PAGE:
On December 14, 2017, the Federal Communications Commission voted to repeal the rules designed to regulate internet providers. The decision to end “Net Neutrality,” the concept of open internet access for all, has not been without controversy. For schools and other organizations heavily dependent upon the federal E-rate program for technology funding, the repeal of Net Neutrality could be particularly impactful.
What the Repeal of Net Neutrality Means, In Practice
The changes that come from the decision to end Net Neutrality will be gradual. Until December, the internet was regulated the same way as other public utilities like electricity or phone service. The rules that are no longer in effect prohibited internet providers from blocking lawful websites or apps from consumers, from discretionarily slowing the transmission of data (i.e. throttling), and from prioritizing content and customers who pay the most for their services.
Consumers are concerned that without these regulations in place, internet providers would be free to create an internet hierarchy in which companies and websites with more money to spend would be more likely to be seen by consumers. Conversely, there is concern that higher-paying customers would gain access to more bandwidth and faster speeds than lower paying customers, creating a monetarily stratified internet.
The Effect of Net Neutrality on E-rate
The removal of these protections could have profound and lasting impacts on the millions of recipients of federal E-rate grants. Without Net Neutrality protections in place, internet providers would theoretically have the option to drastically change the way E-rate customers access the internet. They could slow down speeds depending on a school’s discounted rate. They could also choose to prioritize content from advertisers or block content from non-advertisers, directly influencing the kind of information available to students online. There is considerable concern that without the freedom of information provided through a traditional open internet, innovative online educational resources could be stifled.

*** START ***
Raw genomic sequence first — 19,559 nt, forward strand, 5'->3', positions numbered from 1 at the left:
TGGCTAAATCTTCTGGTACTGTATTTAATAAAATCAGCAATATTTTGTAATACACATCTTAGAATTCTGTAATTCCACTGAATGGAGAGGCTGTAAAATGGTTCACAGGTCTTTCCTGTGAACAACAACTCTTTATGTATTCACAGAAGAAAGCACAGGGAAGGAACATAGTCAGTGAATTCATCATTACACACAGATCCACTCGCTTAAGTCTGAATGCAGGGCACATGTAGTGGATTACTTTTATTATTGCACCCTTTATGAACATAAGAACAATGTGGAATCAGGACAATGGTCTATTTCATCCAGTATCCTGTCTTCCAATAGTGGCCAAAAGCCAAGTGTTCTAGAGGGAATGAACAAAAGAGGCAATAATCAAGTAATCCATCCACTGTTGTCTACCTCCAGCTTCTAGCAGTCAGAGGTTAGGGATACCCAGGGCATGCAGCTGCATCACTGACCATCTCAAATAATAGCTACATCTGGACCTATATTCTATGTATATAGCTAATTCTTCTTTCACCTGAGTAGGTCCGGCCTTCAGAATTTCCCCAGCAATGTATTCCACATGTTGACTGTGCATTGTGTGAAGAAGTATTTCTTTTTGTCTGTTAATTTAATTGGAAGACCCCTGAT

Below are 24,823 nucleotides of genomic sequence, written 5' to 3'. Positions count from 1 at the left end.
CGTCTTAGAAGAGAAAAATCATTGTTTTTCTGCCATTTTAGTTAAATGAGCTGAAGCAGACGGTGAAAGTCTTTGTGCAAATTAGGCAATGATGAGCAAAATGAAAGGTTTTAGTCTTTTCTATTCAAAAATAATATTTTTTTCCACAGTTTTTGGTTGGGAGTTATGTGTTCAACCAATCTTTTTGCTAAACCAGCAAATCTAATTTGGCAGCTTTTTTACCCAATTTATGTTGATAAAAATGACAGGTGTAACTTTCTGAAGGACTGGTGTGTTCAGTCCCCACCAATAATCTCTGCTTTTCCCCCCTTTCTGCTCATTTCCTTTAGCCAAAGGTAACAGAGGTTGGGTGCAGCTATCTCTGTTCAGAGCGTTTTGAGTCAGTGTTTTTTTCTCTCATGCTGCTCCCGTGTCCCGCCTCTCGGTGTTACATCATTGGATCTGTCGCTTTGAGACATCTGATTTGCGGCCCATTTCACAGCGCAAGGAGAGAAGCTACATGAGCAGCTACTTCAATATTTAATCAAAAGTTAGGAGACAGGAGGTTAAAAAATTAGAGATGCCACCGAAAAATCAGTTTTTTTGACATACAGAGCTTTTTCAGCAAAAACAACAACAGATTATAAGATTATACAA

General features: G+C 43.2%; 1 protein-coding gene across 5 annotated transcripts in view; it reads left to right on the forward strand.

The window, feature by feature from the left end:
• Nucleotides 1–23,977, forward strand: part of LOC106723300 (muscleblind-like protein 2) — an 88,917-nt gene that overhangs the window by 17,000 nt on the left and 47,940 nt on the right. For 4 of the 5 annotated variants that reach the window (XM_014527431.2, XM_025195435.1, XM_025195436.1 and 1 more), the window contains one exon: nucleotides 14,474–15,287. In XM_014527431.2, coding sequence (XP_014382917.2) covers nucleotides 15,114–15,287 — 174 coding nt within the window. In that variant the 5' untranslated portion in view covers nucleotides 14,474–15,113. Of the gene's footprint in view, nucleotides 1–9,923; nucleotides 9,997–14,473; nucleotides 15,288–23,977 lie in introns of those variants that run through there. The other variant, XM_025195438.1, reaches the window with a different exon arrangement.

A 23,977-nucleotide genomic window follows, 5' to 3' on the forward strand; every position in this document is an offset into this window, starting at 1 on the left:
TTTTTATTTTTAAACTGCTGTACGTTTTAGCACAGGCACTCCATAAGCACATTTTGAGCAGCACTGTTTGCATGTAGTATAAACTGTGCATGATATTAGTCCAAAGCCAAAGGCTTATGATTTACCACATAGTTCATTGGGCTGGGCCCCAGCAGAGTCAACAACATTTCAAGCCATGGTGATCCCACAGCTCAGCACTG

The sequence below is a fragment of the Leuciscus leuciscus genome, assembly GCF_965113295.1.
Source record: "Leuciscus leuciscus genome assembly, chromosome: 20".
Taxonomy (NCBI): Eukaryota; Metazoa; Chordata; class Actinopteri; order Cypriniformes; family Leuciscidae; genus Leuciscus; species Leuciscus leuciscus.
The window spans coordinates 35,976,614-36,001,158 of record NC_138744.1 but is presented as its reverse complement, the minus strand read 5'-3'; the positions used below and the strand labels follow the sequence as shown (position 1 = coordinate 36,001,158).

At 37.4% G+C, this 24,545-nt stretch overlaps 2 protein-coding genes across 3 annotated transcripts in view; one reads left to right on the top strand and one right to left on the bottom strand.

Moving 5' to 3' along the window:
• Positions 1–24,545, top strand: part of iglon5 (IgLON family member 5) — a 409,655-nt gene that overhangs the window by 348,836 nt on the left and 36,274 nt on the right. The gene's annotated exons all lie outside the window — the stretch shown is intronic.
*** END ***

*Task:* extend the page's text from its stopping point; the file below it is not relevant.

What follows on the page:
Schools that report higher levels of eligibility for free or reduced lunch are also more likely to be E-rate recipients. Schools can use E-rate grants for a wide variety of technical upgrades, such as the implementation of a comprehensive network security solution, or towards the subsidization of internet service itself. Until now, service discounts have ranged anywhere from 20-90% off regular rates. In this way, schools that already serve poverty-stricken areas could be the hardest hit by the ripple effects of the Net Neutrality decision. It’s too soon to tell exactly how the changes in Net Neutrality will shake out for schools. Many states are considering implementing their own statewide regulations for internet providers, although these legal battles are still in their infancy.
Smoothwall takes our commitment to an open, accessible internet seriously. We’ve spent years perfecting our Content Aware filtering solution to ensure students can always access useful educational information within the complex online landscape.
Reach out to Smoothwall today to learn more about how our solutions can help your school move forward.
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